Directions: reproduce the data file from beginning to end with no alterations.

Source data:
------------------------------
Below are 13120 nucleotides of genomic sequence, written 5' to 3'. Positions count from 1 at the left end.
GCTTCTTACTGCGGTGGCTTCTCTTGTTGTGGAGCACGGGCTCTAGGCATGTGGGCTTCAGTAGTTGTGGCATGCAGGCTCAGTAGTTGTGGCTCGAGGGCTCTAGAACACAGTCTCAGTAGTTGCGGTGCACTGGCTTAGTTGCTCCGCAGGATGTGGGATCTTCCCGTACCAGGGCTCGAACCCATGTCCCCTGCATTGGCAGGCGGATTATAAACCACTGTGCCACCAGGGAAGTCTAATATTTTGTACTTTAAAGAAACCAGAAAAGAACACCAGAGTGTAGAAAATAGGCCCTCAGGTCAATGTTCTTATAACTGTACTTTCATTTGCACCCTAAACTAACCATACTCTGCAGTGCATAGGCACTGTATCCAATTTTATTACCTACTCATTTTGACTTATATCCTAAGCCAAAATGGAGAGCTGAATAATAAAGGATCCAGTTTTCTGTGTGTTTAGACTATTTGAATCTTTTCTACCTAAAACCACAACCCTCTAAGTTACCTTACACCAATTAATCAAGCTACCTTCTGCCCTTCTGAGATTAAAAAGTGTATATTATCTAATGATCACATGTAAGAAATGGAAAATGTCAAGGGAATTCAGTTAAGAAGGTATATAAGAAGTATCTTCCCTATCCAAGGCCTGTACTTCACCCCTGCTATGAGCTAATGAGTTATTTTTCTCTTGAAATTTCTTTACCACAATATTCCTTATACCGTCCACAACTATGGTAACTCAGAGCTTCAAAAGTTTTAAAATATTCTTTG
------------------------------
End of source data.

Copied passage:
Below are 13120 nucleotides of genomic sequence, written 5' to 3'. Positions count from 1 at the left end.
GCTTCTTACTGCGGTGGCTTCTCTTGTTGTGGAGCACGGGCTCTAGGCATGTGGGCTTCAGTAGTTGTGGCATGCAGGCTCAGTAGTTGTGGCTCGAGGGCTCTAGAACACAGTCTCAGTAGTTGCGGTGCACTGGCTTAGTTGCTCCGCAGGATGTGGGATCTTCCCGTACCAGGGCTCGAACCCATGTCCCCTGCATTGGCAGGCGGATTATAAACCACTGTGCCACCAGGGAAGTCTAATATTTTGTACTTTAAAGAAACCAGAAAAGAACACCAGAGTGTAGAAAATAGGCCCTCAGGTCAATGTTCTTATAACTGTACTTTCATTTGCACCCTAAACTAACCATACTCTGCAGTGCATAGGCACTGTATCCAATTTTATTACCTACTCATTTTGACTTATATCCTAAGCCAAAATGGAGAGCTGAATAATAAAGGATCCAGTTTTCTGTGTGTTTAGACTATTTGAATCTTTTCTACCTAAAACCACAACCCTCTAAGTTACCTTACACCAATTAATCAAGCTACCTTCTGCCCTTCTGAGATTAAAAAGTGTATATTATCTAATGATCACATGTAAGAAATGGAAAATGTCAAGGGAATTCAGTTAAGAAGGTATATAAGAAGTATCTTCCCTATCCAAGGCCTGTACTTCACCCCTGCTATGAGCTAATGAGTTATTTTTCTCTTGAAATTTCTTTACCACAATATTCCTTATACCGTCCACAACTATGGTAACTCAGAGCTTCAAAAGTTTTAAAATATTCTTTG